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View Full Version : Anodised Aluminium - Lighting / Material Tips



nickcoppins
08-13-2013, 08:51 AM
Hi,

I'm wondering if anyone has any tips to share (pretty please!) for getting the best out of Shot rendering Anodised Aluminium product visualisation shots. I guess it's fairly similar to Jewellery-type renderings, in that the environment is going to determine to a large extent what the product picks up in terms of reflections etc.

I've attached an image which we think is "ok" - it's just not quite there. 523

Is it just endless tweaking? Or should I look to perhaps use HDRI Studio?

Thanks in advance for any help / tips.

Nick

andy
08-13-2013, 11:16 AM
With most metals, it's nearly 100% reflections. Watch a photographer set up a scene for something like that. They pick their shot rather quickly, then it's just a bunch of time spent moving lights, reflectors, and darker objects around to get the contrast they are looking for.
I really wish Bunkspeed was set up a little better for these projects. Probably the most efficient way to do this is to have 2 views showing at a time. One is your camera shot which is always in render mode. The other is Never in render mode and allows you to grab objects and move them around. They Almost have that in Pro. Only, the camera view doesn't stay rendering. If you have render mode turned on, then you actually have to turn it Off every time you want to move back to the other camera. So really, the multiple viewports is fairly pointless. Without them being live, it's the same as switching back and forth between your cameras by double clicking the camera. This feature literally saves you only about a tenth of a second on each use. I'm sure that's due to some sort of limitation with iray at the moment, but that sure would be useful.

For now, I would recommend using HDR light studio to set up the majority. Then add yourself some planes with white (might need to be emissive even), grey, and black cards for final tweaking. In 3dsMax you can select your card object, then from your camera view, choose where you want a reflection. That snaps your card into place. It usually rotates it in an odd location, and it's either too close, or too far away, but it at least gives you a jump start on where to put it. Hopefully we'll see something like that in bunkspeed eventually. It would be better if it was almost more like a wizard: Choose the object you want to reflect. Choose the spot you want a reflection. Choose the distance you want that object. Choose the orientation you want that object. Even better if you could step back in that procedure a little here and there.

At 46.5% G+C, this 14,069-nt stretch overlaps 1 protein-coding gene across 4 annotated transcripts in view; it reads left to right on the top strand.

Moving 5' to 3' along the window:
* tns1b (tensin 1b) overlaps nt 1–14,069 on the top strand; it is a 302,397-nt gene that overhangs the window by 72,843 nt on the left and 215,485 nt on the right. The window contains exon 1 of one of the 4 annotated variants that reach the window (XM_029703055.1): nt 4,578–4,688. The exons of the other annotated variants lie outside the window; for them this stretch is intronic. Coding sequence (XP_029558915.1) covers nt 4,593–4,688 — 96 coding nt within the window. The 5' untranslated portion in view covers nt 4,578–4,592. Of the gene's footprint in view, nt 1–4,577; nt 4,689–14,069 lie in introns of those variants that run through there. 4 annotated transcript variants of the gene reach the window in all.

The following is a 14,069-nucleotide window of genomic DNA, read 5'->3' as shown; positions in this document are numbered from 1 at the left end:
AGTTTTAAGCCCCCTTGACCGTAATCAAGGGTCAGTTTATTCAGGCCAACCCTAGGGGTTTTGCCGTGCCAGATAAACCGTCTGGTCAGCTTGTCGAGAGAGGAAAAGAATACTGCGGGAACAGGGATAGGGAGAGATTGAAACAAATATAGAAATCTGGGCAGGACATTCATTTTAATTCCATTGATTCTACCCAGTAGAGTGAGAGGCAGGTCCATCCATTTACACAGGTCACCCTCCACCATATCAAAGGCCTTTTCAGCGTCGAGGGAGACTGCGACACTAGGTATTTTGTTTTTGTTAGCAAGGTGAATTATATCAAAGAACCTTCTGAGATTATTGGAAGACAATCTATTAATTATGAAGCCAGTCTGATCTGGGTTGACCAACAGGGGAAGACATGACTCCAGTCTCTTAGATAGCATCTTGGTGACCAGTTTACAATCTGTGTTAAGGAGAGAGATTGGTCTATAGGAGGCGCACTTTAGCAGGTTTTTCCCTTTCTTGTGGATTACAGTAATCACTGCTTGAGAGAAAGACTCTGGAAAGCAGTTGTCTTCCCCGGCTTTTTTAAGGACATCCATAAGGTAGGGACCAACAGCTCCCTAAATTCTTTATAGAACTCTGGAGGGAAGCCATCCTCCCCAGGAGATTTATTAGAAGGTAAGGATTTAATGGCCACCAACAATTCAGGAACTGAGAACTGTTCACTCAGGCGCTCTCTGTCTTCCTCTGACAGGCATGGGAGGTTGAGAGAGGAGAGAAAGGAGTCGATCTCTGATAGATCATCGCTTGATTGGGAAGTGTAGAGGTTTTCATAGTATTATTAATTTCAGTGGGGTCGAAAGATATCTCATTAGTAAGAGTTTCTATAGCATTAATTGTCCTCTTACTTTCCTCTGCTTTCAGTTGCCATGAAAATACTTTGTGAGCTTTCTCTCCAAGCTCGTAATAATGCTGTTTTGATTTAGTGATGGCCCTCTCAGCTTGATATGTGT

Anyway, you're not wrong. Good lighting just takes a lot of time. For product photographers, that what they spend the most time doing as well. Of course, they don't have to create materials for objects either. But the materials are nothing without good lighting.

Oh, and my suggestion is to not use the metal material....ever. I'm pretty sure that was made for people who like to see shiny things everywhere. It gives you zero flexibility or control.

nickcoppins
08-14-2013, 01:37 AM
Hi Andy,

Thanks a lot for your response, very detailed and some good tips (and things for the wishlist!)

I'll have a closer look at HDR Studio and start to play around more.

One question though: You suggest not to use the metal material... What would you recommend using? I can't seem to get decent results with either Generic or Anistropic, although maybe I'm missing something?

Thanks again

Nick

andy
08-14-2013, 08:25 PM
yes, the generic material needs some major help. That Should be the material you could build just about anything with. If it were me, I'd jam every feature possible into that one. Then we'd see some amazing materials in the community. But that material can't really achieve much. There are too many limits.

The bad thing about the metal material is you can't change IOR, which effects the falloff angle, and you can't change reflectivity. All you can do is change how rough it appears and the color. It's great for making shiny things.

I usually head for metallic paint. You get to decide how metal-like it is. And you can decide to add a clear coat if you want. Shoot, what if your material is Actually a painted plastic part to appear like aluminum? Well, that's definitely what you'll want. Ideally it would look just like metal, but that's never the case. Rendering with a metal material in the computer is always too perfect anyway.
Anisotropic is a Great material, but not so much in bunkspeed. Again. It just doesn't have enough control. You're right, it can look like some metals, but definitely not all.

BrianHillner
08-15-2013, 11:44 PM
Thanks for all the great tips, Andy. Thanks also for the wishlist on materials and dual viewport workflow. They are much appreciated!

Best,
Brian